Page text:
The 1st step is to take that chicken out of the freezer before you leave work in the morning -- i.e., a variant on other's advice to plan ahead. If it is boneless, there are all sorts of dishes that you can make in under 1/2 hour either in a sautee pan or on the grill with boneless chicken breasts.
My husband & I make dinner at home about 80% of all weeknights, and we rarely are at home before 7 pm. We do not do elaborate menu planning (or cooking) in advance, but before we walk out the door we do agree on what we want to have for dinner in terms of what meat/proteins needs to be defrosted. I shop once over the weekend and make sure that we have a good assortment of meats and fish in the freezer, fresh vegetables in the fridge, and pantry items. On the way home we figure the exact dish that we plan to prepare. By the time we walk in the door, we are pretty much ready to start cooking. We usually eat within 45 minutes of cooking.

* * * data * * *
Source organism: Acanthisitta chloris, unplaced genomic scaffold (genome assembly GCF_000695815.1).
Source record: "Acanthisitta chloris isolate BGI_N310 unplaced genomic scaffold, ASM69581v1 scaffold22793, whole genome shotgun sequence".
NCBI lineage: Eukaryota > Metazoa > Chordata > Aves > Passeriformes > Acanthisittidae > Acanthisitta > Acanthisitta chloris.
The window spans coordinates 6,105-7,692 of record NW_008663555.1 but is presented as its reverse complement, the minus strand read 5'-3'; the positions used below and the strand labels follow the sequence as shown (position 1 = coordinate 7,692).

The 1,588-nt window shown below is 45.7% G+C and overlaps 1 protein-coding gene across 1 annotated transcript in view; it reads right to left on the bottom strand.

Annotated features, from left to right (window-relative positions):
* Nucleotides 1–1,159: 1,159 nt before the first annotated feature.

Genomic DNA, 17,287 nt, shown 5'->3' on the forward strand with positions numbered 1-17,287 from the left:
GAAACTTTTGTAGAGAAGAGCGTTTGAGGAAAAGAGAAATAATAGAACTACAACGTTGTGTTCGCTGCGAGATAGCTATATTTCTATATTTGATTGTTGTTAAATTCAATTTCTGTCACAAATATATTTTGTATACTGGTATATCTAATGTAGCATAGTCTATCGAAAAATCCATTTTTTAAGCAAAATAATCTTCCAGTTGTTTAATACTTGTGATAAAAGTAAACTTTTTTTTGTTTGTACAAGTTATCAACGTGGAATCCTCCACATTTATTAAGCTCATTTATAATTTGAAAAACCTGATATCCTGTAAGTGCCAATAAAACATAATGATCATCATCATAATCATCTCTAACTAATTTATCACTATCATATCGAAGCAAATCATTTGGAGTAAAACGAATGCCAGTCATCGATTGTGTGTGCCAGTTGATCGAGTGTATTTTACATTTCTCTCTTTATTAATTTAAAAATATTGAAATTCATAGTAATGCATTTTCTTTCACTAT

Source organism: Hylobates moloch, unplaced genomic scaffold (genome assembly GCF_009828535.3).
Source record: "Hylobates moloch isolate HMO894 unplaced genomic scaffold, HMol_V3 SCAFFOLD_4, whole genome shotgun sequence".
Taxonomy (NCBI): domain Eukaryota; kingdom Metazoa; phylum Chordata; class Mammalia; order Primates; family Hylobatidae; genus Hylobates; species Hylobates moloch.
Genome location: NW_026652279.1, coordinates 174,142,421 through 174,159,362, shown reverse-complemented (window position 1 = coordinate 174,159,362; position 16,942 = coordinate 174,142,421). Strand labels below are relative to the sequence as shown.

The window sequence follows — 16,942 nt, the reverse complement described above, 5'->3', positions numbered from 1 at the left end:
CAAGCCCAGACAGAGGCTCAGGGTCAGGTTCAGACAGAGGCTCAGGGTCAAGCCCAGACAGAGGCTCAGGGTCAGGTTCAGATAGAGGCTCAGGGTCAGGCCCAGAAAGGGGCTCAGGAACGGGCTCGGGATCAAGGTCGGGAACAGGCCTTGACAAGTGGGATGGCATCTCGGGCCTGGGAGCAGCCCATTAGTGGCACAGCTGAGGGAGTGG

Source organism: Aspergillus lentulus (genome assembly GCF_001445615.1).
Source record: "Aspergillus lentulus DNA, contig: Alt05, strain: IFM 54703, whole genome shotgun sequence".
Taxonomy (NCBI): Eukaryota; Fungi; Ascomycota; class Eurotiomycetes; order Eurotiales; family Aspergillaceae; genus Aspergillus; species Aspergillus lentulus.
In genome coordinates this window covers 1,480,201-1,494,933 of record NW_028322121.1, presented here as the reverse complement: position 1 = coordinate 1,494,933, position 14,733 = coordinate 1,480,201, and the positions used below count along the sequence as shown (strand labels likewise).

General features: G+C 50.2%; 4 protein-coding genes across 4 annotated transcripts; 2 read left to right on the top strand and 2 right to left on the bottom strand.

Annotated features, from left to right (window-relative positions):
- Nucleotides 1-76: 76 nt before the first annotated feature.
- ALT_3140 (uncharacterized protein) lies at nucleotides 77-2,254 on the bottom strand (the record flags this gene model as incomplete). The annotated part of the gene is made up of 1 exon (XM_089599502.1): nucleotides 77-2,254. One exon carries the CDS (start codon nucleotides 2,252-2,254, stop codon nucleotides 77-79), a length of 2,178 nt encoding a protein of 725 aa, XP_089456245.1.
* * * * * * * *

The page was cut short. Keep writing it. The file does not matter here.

If you want specific recipes, let me know.
Keeping your fridge, freezer and pantry stocked is essential. You have to keep some "back up plan" meals in stock.
I make sure I always have the following: pasta noodles; jarred pasta sauce; Marie Callendar pot pies; rice; boxed rice , boxed mac and cheese; peanut butter; a 1 lb chub of ground beef; frozen cooked chicken; progresso soups; bacon; sausage; eggs; milk; bread; canned chicken and beef broth/stock; beef and chicken base; frozen italian, chorizo, kielbasa and andouille sausage; fish sticks; tator tots; hash browns; frozen veggies of all kinds especially peas.
If I have that stuff, I can always throw something together. And I still get take out more than I should.
When I make a meatloaf, I make two. I for the freezer. I know a meatloaf still takes 60 - 90 minutes but having it ready to thaw and bake is somehow comforting. I try to keep steaks and fish in the freezer too. Steak is the ultimate fast food.